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Wonderful Sausage, a retelling of The Ghost Who Walked the Sausage Factory, tells the story of a man who grinds people into sausage. The urban legend has gained notoriety over the years and has likely inspired many horror movies, most of which feature rural characters and locales, from The Texas Chainsaw Massacre 2 (1986) to the recently released The Farm (2018). Similar to those movies, Motel Hell is along those same lines, but it does more than simply draw from the legend. The movie features a brother and sister, Vincent and Ida, who run an old motel. Together, the two of them are killing their guests and then turning them into sausage.

 

The White Satin Evening Gown / In Fabric (2019)

in fabric 2019 horror movie
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In Fabric is one of two yet to be released movies that I’ve included on this list, but, judging from the trailer, it needs to be here. While The White Satin Evening Gown features a dress that poisons its wearer, I’m not 100% sure what the “killer” dress being featured in In Fabric does, or why, but whatever the answer turns out to be it is obviously something bad. Based on the “Poison Dress” urban legend, tales of intentionally contaminated clothes that have been sent to kill the wearer date all the way back to Greek mythology.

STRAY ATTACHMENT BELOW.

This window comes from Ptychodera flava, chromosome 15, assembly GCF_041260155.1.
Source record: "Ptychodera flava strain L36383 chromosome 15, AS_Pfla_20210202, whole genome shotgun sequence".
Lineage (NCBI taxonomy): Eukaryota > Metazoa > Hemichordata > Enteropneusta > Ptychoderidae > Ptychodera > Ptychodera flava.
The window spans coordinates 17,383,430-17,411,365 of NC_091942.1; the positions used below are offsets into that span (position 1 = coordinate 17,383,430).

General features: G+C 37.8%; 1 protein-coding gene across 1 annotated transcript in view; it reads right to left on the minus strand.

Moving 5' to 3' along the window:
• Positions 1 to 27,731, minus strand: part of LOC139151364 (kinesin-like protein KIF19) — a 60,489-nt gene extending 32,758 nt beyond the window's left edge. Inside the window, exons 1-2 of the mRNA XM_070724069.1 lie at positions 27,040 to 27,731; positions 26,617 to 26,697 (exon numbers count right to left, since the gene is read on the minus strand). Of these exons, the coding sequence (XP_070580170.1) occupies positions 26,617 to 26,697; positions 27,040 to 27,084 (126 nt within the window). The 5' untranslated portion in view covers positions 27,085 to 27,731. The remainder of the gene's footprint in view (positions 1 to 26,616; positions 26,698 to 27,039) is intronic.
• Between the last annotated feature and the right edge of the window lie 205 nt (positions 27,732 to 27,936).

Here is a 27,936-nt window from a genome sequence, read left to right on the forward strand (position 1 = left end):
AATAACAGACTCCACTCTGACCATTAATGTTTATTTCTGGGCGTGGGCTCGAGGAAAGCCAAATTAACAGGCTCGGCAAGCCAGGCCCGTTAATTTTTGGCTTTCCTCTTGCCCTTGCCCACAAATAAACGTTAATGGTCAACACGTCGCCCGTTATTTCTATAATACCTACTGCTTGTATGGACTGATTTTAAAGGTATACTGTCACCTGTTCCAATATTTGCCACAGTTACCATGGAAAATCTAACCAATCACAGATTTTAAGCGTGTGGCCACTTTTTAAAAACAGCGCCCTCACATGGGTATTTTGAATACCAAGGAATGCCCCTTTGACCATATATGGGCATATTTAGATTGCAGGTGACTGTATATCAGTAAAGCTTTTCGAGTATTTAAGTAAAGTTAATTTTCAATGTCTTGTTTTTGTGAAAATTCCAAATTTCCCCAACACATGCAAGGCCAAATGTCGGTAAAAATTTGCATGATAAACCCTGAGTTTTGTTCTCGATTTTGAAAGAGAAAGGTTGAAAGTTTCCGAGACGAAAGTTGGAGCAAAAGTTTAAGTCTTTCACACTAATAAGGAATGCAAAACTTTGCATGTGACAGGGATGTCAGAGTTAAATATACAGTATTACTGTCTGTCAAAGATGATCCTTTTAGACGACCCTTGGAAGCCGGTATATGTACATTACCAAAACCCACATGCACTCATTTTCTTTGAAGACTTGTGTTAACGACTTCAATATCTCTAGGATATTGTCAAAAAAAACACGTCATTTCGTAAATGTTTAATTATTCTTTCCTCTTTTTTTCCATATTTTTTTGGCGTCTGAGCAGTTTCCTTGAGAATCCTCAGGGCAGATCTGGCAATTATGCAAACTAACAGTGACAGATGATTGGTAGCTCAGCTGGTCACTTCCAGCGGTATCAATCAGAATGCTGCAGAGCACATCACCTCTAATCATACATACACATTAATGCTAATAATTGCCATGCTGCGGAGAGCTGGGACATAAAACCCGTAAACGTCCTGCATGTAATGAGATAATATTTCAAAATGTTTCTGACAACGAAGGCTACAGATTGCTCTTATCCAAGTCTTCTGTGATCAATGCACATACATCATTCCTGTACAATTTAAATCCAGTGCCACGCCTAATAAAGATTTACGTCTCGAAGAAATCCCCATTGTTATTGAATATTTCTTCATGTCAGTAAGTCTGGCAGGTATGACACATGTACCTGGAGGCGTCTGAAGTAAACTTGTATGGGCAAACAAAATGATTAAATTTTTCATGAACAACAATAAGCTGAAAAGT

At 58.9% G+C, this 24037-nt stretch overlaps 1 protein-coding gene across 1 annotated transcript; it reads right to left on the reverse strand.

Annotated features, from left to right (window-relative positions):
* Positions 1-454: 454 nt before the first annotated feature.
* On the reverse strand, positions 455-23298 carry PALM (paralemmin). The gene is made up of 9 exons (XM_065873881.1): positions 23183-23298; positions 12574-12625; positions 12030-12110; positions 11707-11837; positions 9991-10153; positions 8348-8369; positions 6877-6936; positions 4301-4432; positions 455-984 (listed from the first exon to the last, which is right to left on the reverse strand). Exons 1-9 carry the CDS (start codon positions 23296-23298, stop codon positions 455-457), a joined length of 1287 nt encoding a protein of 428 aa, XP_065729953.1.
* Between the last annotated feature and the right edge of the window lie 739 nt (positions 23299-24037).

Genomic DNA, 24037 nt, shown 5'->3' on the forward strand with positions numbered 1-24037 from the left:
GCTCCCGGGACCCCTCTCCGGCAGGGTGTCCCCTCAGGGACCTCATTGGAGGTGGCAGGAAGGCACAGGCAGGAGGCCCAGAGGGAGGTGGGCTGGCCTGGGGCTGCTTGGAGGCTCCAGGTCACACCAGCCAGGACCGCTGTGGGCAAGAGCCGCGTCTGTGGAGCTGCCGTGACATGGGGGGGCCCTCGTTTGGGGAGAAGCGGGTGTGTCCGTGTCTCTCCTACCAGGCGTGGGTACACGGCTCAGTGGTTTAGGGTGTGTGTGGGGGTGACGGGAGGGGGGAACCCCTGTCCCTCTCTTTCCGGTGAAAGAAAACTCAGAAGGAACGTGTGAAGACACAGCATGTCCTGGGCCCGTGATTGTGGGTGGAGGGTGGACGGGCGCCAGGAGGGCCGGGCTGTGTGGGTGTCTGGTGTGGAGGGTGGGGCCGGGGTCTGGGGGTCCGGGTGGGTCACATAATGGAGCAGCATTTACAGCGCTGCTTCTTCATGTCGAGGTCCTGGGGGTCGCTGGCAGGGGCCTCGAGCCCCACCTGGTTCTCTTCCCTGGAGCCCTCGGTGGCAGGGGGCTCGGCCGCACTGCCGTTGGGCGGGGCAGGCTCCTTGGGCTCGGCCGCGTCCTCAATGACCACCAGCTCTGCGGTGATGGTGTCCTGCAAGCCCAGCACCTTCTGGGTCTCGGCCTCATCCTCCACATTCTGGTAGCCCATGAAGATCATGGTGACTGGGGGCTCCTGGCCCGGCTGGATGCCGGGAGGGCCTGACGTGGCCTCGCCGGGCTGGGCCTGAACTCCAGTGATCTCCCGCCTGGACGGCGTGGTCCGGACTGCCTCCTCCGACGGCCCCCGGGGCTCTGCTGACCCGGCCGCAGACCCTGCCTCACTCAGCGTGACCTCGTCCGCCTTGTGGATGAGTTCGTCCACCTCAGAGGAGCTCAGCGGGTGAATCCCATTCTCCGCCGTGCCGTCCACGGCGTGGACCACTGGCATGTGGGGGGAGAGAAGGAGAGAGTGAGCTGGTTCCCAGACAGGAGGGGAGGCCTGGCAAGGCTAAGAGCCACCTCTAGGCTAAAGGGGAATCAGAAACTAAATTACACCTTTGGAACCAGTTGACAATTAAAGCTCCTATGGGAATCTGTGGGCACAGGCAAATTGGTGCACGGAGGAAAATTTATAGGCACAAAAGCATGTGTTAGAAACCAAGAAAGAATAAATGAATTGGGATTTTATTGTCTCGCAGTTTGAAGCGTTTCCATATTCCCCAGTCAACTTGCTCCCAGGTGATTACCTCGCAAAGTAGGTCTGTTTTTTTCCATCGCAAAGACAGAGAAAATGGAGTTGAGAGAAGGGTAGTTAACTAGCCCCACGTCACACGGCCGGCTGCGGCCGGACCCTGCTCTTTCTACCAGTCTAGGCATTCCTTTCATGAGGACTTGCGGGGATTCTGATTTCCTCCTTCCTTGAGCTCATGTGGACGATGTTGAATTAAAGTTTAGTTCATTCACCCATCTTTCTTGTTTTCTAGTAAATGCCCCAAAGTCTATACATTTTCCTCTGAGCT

The Bride / Ready or Not (2019)

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Both The Bride and Ready or Not feature a bride in her wedding gown playing a game of Hide and Seek. Coincidence? Maybe not. When I read The Bride from Scary Stories To Tell in The Dark, Ready or Not (the second upcoming movie on my list) immediately came to mind. Like other urban legends, there have been many retellings and variations of the story over the years, but one thing remains constant through each of them: the ending–at the end of the game of Hide and Seek, all wedding party guests are found, except for the bride, who is discovered much later, dead, locked in a trunk. The whole thing has me wondering–if it is in fact based on the legend, will Ready or Not end on the same note? Or will the main character find a way to break free from those expectations?

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The Babysitter / When a Stranger Calls (1979)